Standing behind a podium and in front of signs which stated “Rachel Notley. Fighting For You,” the premier spoke at Lethbridge’s Chinook Regional Hospital on Saturday, flanked by nurses as well as Environment Minister Shannon Phillips.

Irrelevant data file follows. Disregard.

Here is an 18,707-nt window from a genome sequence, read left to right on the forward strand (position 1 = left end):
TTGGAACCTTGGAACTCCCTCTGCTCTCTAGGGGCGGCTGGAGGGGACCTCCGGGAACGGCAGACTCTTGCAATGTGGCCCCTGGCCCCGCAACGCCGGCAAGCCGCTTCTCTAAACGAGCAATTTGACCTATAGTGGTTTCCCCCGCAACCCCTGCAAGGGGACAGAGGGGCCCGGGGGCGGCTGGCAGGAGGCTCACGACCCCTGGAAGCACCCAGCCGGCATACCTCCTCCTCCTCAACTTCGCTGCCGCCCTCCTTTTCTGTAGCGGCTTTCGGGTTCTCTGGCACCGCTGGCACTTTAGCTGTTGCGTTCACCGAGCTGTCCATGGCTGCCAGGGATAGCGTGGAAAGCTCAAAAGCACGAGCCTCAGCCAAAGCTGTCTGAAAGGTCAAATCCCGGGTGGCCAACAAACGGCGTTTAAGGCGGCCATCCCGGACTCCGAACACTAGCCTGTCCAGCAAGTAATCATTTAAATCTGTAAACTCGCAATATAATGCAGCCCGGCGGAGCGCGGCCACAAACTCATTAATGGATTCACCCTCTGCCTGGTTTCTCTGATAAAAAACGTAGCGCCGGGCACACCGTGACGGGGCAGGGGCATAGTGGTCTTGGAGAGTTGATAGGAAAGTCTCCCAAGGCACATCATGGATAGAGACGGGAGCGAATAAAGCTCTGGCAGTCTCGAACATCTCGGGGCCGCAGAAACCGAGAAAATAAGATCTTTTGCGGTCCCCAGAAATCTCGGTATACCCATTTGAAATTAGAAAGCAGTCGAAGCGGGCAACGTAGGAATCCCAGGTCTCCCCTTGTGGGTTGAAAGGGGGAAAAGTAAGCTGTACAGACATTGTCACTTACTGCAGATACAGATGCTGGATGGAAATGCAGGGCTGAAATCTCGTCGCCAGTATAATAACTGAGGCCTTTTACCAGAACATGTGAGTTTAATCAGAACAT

Part of the rationale for adopting a fixed election period in Alberta was the obvious incumbent advantage inherent in being able to select the timing on an election.Of course, the government still has some control on that point, and that law was violated by the very government that introduced it. But the point about incumbent advantage still stands.However, one of the lessons of the Progressive Conservative defeat of 2015 was that playing too fast and loose with the rules in order to maximize that advantage can backfire significantly. Despite being the beneficiaries of that hubris, the NDP appears not to have taken the lesson to heart.It’s been apparent for several weeks now that the Notley government has largely stopped functioning as the government and has shifted into full-blown campaign mode. Of course, by holding off as long as possible on calling the election, the NDP can campaign under the increasingly thin guise of official government business.NDP members clearly realize they face a titanic struggle in holding off the opposition UCP and securing a second term. They’re certainly not the first incumbent government to seize any and all opportunities to strengthen their position before finally dropping the writ. Voters may be jaded enough to tolerate a certain amount of this, but governments that abuse this advantage do so at their own peril.This past weekend, the NDP may have finally crossed that threshold. Now, the advantage of delaying an election call could well become a liability with each passing day only serving to remind us of the NDP’s own hypocrisy and political self-interest.On Saturday, Premier Rachel Notley held an event at Chinook Regional Hospital in Lethbridge. This, however, was an explicitly partisan event aimed at advancing NDP talking points about UCP Leader Jason Kenney’s allegedly nefarious plans for the health-care system.The podium the premier stood in front of was adorned with a sign that read “Rachel Notley. Fighting For You” — the same slogan was emblazoned on two large signs behind her. A number of nurses were on hand for the event, as well.While the absurdly hyper-partisan nature of this event might be too much for some, the bigger problem now for the NDP is the apparent violation of Alberta Health Services rules.Using hospitals or other AHS facilities for partisan events is a big no-no. The rules quite clearly state that such facilities “shall not be used for any political activity, including, but not limited to use for the purposes of canvassing, campaigning, making political announcements, touring and other activities.”The ability to arrange an appearance by the premier at a hospital is an obvious advantage that the government has over the opposition. In this case, however, it’s an indictment of the government for succumbing to such an unethical temptation.The initial defence from the premier’s communications director was that “the event was done in a public area” of the hospital, which is a meaningless distinction since they were inside the hospital. She then claimed that “we weren’t aware” of this AHS policy. How could they not know such a thing? This is not as helpful a defence as they may think it is.The UCP has now called for an investigation by the province’s ethics commissioner. If such rules are to have meaning, then surely there must be some sort of consequence for breaking them. Mind you, voters don’t need the ethics commissioner to tell then when something is obviously shady.NDP partisans may feel as though desperate times call for desperate measures, but it’s a dangerous gamble to assume the public is that cynical.Whatever narrative the NDP was trying to create has now been lost in a much more harmful narrative of the exploitation of public resources and the violation of AHS policy for partisan gain. This episode may now finally shame the government into dropping the writ, but the damage has already been done.“Afternoons with Rob Breakenridge” airs weekdays 12:30-3:30pm on 770 CHQR firstname.lastname@example.org Twitter: @RobBreakenridge